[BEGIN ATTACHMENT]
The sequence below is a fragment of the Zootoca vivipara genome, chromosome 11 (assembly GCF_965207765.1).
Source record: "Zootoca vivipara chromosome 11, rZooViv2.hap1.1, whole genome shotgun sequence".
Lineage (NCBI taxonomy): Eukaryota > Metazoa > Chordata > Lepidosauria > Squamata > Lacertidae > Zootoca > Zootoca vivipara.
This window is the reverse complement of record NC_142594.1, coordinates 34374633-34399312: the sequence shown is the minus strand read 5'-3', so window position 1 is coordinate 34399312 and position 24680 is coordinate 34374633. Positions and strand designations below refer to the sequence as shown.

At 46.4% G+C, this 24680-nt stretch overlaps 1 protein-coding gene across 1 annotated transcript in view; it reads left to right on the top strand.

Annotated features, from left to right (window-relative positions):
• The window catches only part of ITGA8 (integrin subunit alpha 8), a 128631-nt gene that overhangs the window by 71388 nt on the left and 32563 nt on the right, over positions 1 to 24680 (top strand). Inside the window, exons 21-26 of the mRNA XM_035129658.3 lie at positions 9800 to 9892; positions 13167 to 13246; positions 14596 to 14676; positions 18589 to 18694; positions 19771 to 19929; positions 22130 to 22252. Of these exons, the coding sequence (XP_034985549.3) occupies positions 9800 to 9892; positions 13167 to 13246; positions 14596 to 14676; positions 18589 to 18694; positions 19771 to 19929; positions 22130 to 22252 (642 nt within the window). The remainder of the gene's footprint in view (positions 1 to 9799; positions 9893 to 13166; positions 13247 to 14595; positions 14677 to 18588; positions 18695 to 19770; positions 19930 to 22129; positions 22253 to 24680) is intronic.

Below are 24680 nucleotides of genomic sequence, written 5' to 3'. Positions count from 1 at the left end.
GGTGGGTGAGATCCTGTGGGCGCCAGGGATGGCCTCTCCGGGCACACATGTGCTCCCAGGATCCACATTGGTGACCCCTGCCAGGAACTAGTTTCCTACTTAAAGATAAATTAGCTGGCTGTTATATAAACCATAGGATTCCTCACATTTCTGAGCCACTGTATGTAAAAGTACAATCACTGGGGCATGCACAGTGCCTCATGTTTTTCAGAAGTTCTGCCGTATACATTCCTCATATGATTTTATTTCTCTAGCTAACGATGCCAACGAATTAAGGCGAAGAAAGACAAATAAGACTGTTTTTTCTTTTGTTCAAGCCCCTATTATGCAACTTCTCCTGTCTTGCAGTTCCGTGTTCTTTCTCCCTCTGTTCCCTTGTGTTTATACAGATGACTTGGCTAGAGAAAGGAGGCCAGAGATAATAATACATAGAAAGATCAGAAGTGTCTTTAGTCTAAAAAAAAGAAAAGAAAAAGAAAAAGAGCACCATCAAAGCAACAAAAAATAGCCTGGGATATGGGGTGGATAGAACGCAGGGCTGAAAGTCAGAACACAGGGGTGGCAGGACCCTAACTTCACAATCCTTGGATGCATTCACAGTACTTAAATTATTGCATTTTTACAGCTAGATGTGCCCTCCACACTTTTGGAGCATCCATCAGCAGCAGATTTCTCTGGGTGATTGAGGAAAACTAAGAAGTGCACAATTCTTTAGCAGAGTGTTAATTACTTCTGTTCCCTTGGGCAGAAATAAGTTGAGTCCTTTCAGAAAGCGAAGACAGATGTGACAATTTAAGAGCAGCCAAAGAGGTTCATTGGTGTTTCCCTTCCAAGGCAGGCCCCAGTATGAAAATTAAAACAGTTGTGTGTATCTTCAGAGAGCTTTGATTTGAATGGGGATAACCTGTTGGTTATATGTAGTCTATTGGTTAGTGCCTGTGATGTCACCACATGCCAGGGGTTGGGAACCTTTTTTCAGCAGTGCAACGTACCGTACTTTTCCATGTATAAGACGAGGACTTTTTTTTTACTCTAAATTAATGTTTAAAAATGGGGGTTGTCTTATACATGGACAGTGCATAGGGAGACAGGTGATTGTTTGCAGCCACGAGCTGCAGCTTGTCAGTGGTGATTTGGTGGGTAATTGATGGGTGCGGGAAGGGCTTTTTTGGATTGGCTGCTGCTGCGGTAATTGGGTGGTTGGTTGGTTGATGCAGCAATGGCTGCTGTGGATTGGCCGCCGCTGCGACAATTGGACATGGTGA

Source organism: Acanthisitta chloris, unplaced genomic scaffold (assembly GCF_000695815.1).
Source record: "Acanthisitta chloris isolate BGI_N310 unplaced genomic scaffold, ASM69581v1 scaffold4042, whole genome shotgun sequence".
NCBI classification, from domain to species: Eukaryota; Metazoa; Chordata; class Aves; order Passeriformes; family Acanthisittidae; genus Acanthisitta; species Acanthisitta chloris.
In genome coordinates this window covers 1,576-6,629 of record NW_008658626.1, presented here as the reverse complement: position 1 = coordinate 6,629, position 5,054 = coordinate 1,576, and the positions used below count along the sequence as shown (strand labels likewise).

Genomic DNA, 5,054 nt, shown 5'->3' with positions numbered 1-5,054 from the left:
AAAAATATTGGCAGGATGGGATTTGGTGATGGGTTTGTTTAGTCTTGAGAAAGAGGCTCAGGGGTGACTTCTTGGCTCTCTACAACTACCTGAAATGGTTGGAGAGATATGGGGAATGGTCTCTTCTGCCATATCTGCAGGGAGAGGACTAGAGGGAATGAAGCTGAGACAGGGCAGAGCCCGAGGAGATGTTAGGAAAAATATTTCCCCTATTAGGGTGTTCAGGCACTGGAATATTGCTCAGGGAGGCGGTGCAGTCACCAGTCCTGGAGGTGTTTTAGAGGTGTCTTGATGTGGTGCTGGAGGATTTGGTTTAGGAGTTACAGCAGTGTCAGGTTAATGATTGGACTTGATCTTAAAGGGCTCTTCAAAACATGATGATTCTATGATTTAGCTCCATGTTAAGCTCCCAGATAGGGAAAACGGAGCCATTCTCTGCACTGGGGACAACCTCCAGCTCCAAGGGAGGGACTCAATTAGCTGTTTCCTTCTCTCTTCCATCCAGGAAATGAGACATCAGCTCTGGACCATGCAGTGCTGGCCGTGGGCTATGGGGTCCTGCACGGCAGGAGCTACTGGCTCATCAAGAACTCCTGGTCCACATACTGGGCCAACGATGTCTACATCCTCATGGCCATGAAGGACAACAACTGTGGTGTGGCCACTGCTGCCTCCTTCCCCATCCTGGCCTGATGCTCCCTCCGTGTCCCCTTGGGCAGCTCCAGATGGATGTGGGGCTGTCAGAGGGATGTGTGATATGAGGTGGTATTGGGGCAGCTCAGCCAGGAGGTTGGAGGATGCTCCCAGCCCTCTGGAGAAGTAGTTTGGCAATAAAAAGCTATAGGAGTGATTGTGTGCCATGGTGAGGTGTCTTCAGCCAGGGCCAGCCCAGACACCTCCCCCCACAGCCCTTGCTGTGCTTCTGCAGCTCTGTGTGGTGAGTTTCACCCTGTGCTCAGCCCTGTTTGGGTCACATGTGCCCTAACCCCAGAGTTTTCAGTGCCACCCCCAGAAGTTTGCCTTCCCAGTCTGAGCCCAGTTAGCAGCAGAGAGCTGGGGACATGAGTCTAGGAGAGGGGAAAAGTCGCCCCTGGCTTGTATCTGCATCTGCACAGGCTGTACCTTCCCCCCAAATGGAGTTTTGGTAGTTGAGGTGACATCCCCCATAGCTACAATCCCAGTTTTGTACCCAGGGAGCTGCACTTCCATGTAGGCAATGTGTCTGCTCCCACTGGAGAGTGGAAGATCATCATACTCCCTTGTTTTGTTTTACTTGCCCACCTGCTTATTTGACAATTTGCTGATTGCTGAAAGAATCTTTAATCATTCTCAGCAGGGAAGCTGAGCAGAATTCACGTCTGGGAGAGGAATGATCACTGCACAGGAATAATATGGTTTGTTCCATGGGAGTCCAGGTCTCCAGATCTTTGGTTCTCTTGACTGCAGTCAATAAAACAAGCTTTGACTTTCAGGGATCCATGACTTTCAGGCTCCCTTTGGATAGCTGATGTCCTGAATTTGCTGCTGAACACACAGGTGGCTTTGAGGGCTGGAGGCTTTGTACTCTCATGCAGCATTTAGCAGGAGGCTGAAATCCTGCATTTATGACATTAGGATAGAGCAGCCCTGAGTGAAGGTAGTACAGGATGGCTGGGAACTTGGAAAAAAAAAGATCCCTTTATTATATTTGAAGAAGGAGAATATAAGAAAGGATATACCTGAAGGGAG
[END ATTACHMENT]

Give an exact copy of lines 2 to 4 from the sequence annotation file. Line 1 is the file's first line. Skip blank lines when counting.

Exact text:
Source record: "Zootoca vivipara chromosome 11, rZooViv2.hap1.1, whole genome shotgun sequence".
Lineage (NCBI taxonomy): Eukaryota > Metazoa > Chordata > Lepidosauria > Squamata > Lacertidae > Zootoca > Zootoca vivipara.
This window is the reverse complement of record NC_142594.1, coordinates 34374633-34399312: the sequence shown is the minus strand read 5'-3', so window position 1 is coordinate 34399312 and position 24680 is coordinate 34374633. Positions and strand designations below refer to the sequence as shown.